To the Editors:

I have attentively followed the exchange which you have tendanciously entitled the “Affaire Derrida.” I am sure I am not the only one to be shocked by the bad faith and the hatred Mr. Sheehan spreads across the pages of his letter. Without dwelling on this behavior which is all too easily decipherable by any vigilant, unbiased reader, I will limit myself to two remarks:

First, Mr. Sheehan judges with peremptory authority, letter after letter, the translation of Mr. Wolin, as well as the translations of certain books of Derrida. Now, it is evident that Mr. Sheehan’s knowledge of French is just as poor as that of Mr. Wolin’s, and I have seen for myself how poor Mr. Wolin’s French is. Mr. Sheehan translates:

“Je poursuivrai mes recherches sur l’aspect juridique de la chose et ne manquerai pas de lui [i.e., Wolin] (Sheehan’s addition) donner les suites les plus appropriés” as: “I shall pursue my investigations in the juridical aspect of the case and shall not fail to make Mr. Wolin pay the most fitting consequences.”

This translation is not only outrageous but absurd: it is contrary to the elementary rules of French syntax and morphology. In French, the pronoun lui obviously refers to “l’aspect juridique de la chose” (“the juridical aspect of the case” as Mr. Sheehan’s translation has it) or simply to “la chose” (the case). It is impossible for it to refer to “Mr. Wolin,” whose name does not even appear in Derrida’s sentence.

After a few months of study, a high school student knows that “lui” does not necessarily refer to a person, neither does it necessarily refer to the masculine gender. And here you see Mr. Sheehan contentedly putting in brackets “[i.e., Wolin]” in a footnote, without bothering to point out his addition in the body of the text, thus letting the reader ignorant of French believe that this travestied sentence is Derrida’s.

As for “donner les suites appropriées,” it does not mean “to make pay,” but “to draw the fitting consequences.”

My second point: I have asked Derrida to show me the correspondence in question (since he himself had declared he was ready to do so). It has been easy for me to establish that no legal proceedings have ever been started against Mr. Wolin, though they might have been justified.1 As Derrida has pointed out in his two letters, and all the pertaining documents confirm it, he limited himself to making known that he might have recourse to the law if and only if a second edition of the book still included the interview published the first time without his authorization. The excerpt of this letter of November 8, 1991, quoted above and translated in this devious and dishonest way by Mr. Sheehan, dates from several months before the decision of Columbia University Press not to republish the interview in question. Finally, contrary to what Mr. Sheehan says, the letter of October 31, 1991, of Ms. Crewe of Columbia University Press to Derrida mentioned in passing the possibility of a paperback edition. In his letter of February 3, 1992 addressed to Derrida, Mr. Moore of the same press had not yet given up the idea of a reprint in English of Mr. Wolin’s book.

Mr. Sheehan knows all this very well, since Jacques Derrida had the courtesy to send him copies of the correspondence. Why doesn’t Mr. Sheehan, who knows the facts, draw the fitting consequences? Why all the lies? Why the resentment?

Hélène Cixous

Professor, Women’s Studies and English Literature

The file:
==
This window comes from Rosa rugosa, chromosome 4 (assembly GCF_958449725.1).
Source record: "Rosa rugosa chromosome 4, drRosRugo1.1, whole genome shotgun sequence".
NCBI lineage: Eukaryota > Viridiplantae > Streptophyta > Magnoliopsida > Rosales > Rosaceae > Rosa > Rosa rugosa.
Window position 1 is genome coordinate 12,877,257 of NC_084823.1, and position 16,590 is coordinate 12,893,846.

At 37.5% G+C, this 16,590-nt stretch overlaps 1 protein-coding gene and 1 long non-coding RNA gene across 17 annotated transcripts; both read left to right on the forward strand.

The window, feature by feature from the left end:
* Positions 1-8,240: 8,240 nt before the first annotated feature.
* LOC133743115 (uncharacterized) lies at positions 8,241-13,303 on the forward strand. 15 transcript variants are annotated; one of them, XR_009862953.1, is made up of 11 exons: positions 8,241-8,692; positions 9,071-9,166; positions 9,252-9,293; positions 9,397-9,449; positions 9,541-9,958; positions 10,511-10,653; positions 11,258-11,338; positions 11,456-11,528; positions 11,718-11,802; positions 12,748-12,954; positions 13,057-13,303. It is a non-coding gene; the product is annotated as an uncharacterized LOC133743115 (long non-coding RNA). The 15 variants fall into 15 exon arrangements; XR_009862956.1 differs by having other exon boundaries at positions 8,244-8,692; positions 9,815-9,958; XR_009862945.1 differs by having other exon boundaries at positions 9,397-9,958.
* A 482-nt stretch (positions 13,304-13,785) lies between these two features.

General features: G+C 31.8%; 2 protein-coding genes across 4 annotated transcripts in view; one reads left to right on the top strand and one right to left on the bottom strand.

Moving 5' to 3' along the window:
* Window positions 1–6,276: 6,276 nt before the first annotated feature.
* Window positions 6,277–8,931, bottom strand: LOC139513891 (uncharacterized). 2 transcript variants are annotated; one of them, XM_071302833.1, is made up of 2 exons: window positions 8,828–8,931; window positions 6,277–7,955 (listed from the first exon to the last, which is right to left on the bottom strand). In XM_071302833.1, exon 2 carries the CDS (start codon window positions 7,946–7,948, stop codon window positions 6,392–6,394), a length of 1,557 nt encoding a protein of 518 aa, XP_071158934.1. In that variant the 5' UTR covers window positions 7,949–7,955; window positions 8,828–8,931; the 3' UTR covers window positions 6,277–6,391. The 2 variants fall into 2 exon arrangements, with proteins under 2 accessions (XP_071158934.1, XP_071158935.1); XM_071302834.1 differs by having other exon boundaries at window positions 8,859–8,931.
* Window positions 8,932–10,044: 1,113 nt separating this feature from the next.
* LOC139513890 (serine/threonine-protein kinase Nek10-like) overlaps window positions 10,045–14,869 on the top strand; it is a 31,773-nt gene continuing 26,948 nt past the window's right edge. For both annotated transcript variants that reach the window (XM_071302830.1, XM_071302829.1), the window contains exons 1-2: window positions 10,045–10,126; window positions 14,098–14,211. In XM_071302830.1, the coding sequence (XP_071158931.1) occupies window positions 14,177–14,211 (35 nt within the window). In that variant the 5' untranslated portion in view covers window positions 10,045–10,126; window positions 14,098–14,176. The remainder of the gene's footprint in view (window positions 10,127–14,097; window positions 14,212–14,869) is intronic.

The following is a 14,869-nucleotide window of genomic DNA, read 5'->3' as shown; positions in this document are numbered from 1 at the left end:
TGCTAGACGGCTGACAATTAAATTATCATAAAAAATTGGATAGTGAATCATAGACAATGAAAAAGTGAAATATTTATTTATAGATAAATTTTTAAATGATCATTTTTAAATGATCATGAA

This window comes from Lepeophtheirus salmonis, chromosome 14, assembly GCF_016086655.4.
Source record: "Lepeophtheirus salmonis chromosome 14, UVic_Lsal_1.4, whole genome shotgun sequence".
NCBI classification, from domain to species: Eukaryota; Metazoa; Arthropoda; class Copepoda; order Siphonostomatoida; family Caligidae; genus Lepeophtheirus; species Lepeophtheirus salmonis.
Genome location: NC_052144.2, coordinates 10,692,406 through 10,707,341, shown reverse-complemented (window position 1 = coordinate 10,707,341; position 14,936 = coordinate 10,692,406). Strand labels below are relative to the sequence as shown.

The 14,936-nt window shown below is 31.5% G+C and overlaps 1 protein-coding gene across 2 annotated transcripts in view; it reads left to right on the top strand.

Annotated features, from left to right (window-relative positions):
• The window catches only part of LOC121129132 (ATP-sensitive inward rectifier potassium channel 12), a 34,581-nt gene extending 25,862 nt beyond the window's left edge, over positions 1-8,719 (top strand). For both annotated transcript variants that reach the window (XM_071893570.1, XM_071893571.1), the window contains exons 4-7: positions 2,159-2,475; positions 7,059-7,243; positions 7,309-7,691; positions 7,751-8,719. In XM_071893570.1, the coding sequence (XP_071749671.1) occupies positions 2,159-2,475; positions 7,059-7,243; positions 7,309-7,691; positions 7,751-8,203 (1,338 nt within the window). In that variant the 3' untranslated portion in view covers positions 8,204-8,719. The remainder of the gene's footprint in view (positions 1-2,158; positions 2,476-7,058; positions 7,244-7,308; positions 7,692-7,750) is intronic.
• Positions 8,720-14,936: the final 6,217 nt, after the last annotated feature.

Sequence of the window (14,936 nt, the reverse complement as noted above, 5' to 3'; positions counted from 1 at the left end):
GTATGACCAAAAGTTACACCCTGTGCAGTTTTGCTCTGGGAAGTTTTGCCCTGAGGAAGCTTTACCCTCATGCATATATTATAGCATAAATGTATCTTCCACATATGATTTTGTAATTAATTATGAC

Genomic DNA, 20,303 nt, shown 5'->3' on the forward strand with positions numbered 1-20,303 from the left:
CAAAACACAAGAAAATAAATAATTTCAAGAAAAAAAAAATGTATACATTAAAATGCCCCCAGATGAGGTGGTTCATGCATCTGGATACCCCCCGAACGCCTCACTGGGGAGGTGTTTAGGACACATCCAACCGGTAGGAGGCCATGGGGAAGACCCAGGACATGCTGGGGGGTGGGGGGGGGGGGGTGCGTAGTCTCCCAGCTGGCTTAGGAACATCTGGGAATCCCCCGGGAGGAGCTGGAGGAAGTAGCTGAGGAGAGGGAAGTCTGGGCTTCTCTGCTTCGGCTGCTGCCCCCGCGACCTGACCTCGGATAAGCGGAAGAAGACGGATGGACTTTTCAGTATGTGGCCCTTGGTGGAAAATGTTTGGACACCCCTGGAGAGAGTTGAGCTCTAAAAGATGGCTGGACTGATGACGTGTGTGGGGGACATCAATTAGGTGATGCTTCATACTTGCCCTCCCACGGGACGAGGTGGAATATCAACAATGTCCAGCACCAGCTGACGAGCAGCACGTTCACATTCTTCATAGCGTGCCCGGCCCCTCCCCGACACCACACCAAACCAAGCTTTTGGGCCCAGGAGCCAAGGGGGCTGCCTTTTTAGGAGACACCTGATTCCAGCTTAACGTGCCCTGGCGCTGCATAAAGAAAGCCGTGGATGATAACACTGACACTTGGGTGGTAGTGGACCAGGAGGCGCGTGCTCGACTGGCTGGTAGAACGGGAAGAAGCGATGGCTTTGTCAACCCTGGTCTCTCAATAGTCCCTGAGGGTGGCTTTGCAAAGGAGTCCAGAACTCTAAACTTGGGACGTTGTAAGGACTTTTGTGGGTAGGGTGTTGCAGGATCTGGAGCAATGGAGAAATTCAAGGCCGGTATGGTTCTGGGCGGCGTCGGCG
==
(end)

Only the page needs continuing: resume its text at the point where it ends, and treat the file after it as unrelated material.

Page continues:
University of Paris

Paris, France

To the Editors:

None of the many allegations, insinuations and accusations directed against Jacques Derrida during the past two months by Thomas Sheehan and Richard Wolin in The New York Review [Letters, February 11, March 4, and March 25] can obscure the following, indisputable facts:

  1. Disregarding the established rules of academic publishing as well as of common courtesy, Wolin translated and published a text by Derrida without bothering to consult the author. Although this would be inadmissible behavior under any circumstances, the fact that the book edited by Wolin addresses a highly controversial and complex topic should have made such consultation even more imperative. But Wolin appears to have long since made up his mind that Derrida’s work “deconstructs into nonexistence the gravity of Heidegger’s Nazism” (NYR, March 25), and he was not about to expose his conviction—or his translation—to scrutiny from a thinker he so desperately seeks to condemn and disqualify.
  2. In an article ostensibly written to review the book edited by Wolin, Sheehan attempts to launch a “Derrida Affair.” Instead of being aggressed by Wolin, Derrida is presented as the aggressor. The complexities required for a serious discussion of the relation of Heidegger’s thought with Nazism are thus replaced by a narrative in which personalization, moralization and “human interest” predominate. The two letters by Sheehan published since accumulate accusations of Derrida and apologies for Wolin.
  3. One such apology is particularly symptomatic. Dismissing Derrida’s contention that Wolin’s translation of his interview was seriously flawed, Sheehan provides an instance of his competence in this area by translating a sentence from a letter written by Derrida to the Director of the Columbia University Press as follows: “I shall pursue my investigations into the juridical aspect of the case and shall not fail to make Wolin pay the most fitting consequences.” Quite apart from the fact that in English one does not normally “pay…consequences,” Sheehan’s translation is incorrect and tendentious. In French Derrida writes: “Je poursuivrai mes recherches sur l’aspect juridique de la chose et ne manquerai pas de lui [to wit: “la chose” and not “Wolin,” as Sheehan translates] donner les suites les plus appropriées.” A more accurate translation would read: “I will continue my inquiry into the legal aspects of the case and will not fail to pursue it in the most appropriate ways.” In no way can the indirect object of the verb “donner” be Wolin, although this is precisely the point that Mr. Sheehan is obviously bent on making, even if he has to mistranslate in order to do so. For the sentence is cited by Sheehan as proof of the “vengeance that [Derrida] planned to take against Wolin from the very start.” Derrida, however, says nothing at all about making anyone “pay.” Sheehan thus demonstrates not merely his limited knowledge of French but, more seriously, his determined desire to discredit Derrida.